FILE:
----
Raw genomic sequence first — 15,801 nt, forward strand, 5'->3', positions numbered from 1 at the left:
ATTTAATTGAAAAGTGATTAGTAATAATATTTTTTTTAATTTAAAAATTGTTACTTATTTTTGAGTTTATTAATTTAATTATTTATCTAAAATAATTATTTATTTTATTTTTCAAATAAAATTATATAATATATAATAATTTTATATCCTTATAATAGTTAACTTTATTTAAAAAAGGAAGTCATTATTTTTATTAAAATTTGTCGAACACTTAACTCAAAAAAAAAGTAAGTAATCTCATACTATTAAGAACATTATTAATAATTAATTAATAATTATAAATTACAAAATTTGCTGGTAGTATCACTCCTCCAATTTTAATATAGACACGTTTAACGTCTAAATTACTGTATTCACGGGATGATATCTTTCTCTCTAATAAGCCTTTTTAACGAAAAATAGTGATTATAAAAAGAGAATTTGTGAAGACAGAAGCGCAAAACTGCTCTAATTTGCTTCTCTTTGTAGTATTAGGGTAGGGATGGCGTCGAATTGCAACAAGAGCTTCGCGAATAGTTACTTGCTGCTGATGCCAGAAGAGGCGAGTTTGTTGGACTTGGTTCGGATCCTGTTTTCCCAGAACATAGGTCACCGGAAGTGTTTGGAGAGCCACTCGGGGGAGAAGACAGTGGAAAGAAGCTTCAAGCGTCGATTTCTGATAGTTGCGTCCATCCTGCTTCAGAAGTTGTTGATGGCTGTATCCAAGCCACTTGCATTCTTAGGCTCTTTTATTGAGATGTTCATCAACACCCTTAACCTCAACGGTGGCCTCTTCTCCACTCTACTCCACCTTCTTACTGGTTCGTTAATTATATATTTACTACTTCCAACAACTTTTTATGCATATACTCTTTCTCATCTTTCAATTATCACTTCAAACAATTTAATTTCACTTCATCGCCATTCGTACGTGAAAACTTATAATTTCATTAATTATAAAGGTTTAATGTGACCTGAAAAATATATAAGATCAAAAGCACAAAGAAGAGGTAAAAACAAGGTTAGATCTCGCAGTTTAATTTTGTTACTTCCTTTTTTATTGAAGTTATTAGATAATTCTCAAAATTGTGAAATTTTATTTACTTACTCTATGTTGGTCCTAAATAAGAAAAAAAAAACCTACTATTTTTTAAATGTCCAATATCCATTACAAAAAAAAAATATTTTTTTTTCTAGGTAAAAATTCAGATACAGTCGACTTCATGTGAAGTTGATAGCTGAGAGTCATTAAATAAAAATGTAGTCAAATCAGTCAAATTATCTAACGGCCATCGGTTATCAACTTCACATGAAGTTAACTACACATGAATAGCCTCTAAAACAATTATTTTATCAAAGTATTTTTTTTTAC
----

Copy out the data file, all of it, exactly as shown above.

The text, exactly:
Raw genomic sequence first — 15,801 nt, forward strand, 5'->3', positions numbered from 1 at the left:
ATTTAATTGAAAAGTGATTAGTAATAATATTTTTTTTAATTTAAAAATTGTTACTTATTTTTGAGTTTATTAATTTAATTATTTATCTAAAATAATTATTTATTTTATTTTTCAAATAAAATTATATAATATATAATAATTTTATATCCTTATAATAGTTAACTTTATTTAAAAAAGGAAGTCATTATTTTTATTAAAATTTGTCGAACACTTAACTCAAAAAAAAAGTAAGTAATCTCATACTATTAAGAACATTATTAATAATTAATTAATAATTATAAATTACAAAATTTGCTGGTAGTATCACTCCTCCAATTTTAATATAGACACGTTTAACGTCTAAATTACTGTATTCACGGGATGATATCTTTCTCTCTAATAAGCCTTTTTAACGAAAAATAGTGATTATAAAAAGAGAATTTGTGAAGACAGAAGCGCAAAACTGCTCTAATTTGCTTCTCTTTGTAGTATTAGGGTAGGGATGGCGTCGAATTGCAACAAGAGCTTCGCGAATAGTTACTTGCTGCTGATGCCAGAAGAGGCGAGTTTGTTGGACTTGGTTCGGATCCTGTTTTCCCAGAACATAGGTCACCGGAAGTGTTTGGAGAGCCACTCGGGGGAGAAGACAGTGGAAAGAAGCTTCAAGCGTCGATTTCTGATAGTTGCGTCCATCCTGCTTCAGAAGTTGTTGATGGCTGTATCCAAGCCACTTGCATTCTTAGGCTCTTTTATTGAGATGTTCATCAACACCCTTAACCTCAACGGTGGCCTCTTCTCCACTCTACTCCACCTTCTTACTGGTTCGTTAATTATATATTTACTACTTCCAACAACTTTTTATGCATATACTCTTTCTCATCTTTCAATTATCACTTCAAACAATTTAATTTCACTTCATCGCCATTCGTACGTGAAAACTTATAATTTCATTAATTATAAAGGTTTAATGTGACCTGAAAAATATATAAGATCAAAAGCACAAAGAAGAGGTAAAAACAAGGTTAGATCTCGCAGTTTAATTTTGTTACTTCCTTTTTTATTGAAGTTATTAGATAATTCTCAAAATTGTGAAATTTTATTTACTTACTCTATGTTGGTCCTAAATAAGAAAAAAAAAACCTACTATTTTTTAAATGTCCAATATCCATTACAAAAAAAAAATATTTTTTTTTCTAGGTAAAAATTCAGATACAGTCGACTTCATGTGAAGTTGATAGCTGAGAGTCATTAAATAAAAATGTAGTCAAATCAGTCAAATTATCTAACGGCCATCGGTTATCAACTTCACATGAAGTTAACTACACATGAATAGCCTCTAAAACAATTATTTTATCAAAGTATTTTTTTTTAC